Pokémons came to Britain from Japan where they had been the craze since 1995. There are indications that they are influenced by Japanese ‘spirituality’, which could open lives to wrong influences. As far as the West is concerned Pokémons started life as a video game produced by Nintendo. Pokémons – short for Pocket Monsters – are ‘cuddly’ monsters that have the ability to kill each other.

It is probably not the video game that has caused the most problem, but one of the merchandise spin-offs – collectable cards. The whole ’empire’ however is big business with not only the video game and collectable cards but cartoon shows, a full-length film and toys. All this has an estimated value of between £4 and 5 billion so far.

On the web site of the distributors there used to be a section entitled Pokémon for Parents (there is still a part for the frequently asked questions) where they tried to explain the game to any concerned parents. It began,

“The world of Pokémon is a world much like our own but filled with fantastic creatures called Pokémon. Certain special people in this world decide to become Pokémon trainers. Trainers capture wild Pokémon and train them to do battle with other Pokémon. The world of Pokémon began as an adventure game for the Game Boy (a hand-held electronic game player). In the adventure game, a child plays the part of a Pokémon trainer wandering through the world, collecting and training Pokémon. Then came the Pokémon trading card game (more on that later), and then the Pokémon television show. The Game Boy, the card game, and the TV show all became very popular in Japan. In 1998, they came to the United States, and things just haven’t been the same for kids (and their parents) since! There are 150 different kinds of Pokémon, and it’s a trainer’s job to catch as many as possible and to train them for battle. Each different Pokémon has different powers and abilities. To train Pokémon well takes courage, perseverance, and kindness. As a trainer’s Pokémon grow, they will become stronger, learn new attacks, and will sometimes even evolve into new and different Pokémon!”


Through involvement with the cartoon or the cards, young children will be taught how to train the monsters to fight and kill. It may only be ‘role-play’ but as we have often said before, it is very difficult sometimes, in a child’s mind, to know where ‘make-believe’ ends and role-play takes over. As we have also stated role-play in itself is not wrong but it is the content of the role-play that we are concerned about.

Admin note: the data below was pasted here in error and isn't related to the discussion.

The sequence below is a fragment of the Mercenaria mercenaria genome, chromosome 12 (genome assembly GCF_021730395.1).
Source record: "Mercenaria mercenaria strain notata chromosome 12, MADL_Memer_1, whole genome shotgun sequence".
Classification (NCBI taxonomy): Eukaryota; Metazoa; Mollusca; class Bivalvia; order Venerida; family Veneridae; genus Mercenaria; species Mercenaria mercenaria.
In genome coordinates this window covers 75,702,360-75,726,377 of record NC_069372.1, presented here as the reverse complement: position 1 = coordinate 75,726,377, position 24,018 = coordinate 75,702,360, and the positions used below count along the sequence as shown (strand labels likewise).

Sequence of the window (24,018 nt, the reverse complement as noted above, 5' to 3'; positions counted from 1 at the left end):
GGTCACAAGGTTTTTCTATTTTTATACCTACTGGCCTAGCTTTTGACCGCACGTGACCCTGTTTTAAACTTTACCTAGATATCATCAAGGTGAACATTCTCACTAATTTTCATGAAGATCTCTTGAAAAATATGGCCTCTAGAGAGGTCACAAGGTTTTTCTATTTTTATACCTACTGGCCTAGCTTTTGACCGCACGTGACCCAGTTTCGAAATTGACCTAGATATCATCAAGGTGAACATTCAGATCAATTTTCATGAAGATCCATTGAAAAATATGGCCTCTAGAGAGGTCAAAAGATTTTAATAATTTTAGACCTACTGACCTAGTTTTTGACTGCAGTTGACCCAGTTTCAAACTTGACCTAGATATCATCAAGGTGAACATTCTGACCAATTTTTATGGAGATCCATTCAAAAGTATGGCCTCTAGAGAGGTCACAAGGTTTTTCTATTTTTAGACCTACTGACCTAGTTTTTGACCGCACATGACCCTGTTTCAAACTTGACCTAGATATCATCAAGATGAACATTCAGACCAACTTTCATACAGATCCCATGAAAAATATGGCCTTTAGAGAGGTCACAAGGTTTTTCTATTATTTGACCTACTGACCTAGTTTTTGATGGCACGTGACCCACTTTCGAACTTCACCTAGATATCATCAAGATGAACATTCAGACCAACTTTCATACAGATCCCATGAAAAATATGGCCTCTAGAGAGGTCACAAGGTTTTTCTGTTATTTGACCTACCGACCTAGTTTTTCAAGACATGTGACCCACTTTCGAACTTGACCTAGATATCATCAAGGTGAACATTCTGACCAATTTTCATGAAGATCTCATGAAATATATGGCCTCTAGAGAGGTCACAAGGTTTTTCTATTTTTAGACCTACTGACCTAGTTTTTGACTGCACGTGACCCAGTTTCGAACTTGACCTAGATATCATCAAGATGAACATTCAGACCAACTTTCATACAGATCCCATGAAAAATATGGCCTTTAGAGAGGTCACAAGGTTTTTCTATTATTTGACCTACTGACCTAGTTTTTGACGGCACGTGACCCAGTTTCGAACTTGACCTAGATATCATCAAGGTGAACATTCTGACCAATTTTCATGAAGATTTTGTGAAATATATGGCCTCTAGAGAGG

The Pokémon collectable cards are made and distributed in the USA by a company called “Wizards of the Coast.” This same company have been responsible for other occult games including all the “Dungeons and Dragons” materials. It would appear to the outside observer that Pokémons are a slightly watered down version of some of these adult occult fantasies, designed to appeal to younger children.

The cards have undoubtedly caused the most problem and are the reason for many enquiries we receive. Many schools have had to ban such ‘toys’ from the playground because of the fights, ill feeling and stealing that has resulted.

The official Pokémon web site explains in its Rules section,

“Welcome to the world of Pokémon, a special place where people just like you train to become the number-one Pokémon Master in the world! But what is a Pokémon, you ask? “Pokémon are incredible creatures that share the world with humans,” says Professor Oak, the leading authority on these monsters. “There are currently 150 documented species of Pokémon.” And your incredible task is to capture, train, and fight with all of them! It’s not easy, but once you get the hang of it, you’ll know exactly which Pokémon to choose for a battle. On your way to the top, you’ll perfect your skills by using your Pokémon to fight against other Pokémon trainers. Each Pokémon has its own special fighting abilities. Though they come in many shapes and sizes, even the smallest Pokémon can launch a fierce attack. Some Pokémon grow, or evolve, into even more powerful creatures. But don’t worry-even your toughest Pokémon will be loyal to you! Carry your Pokémon with you, and you’re ready for anything! You’ve got the power in your hands, so use it!”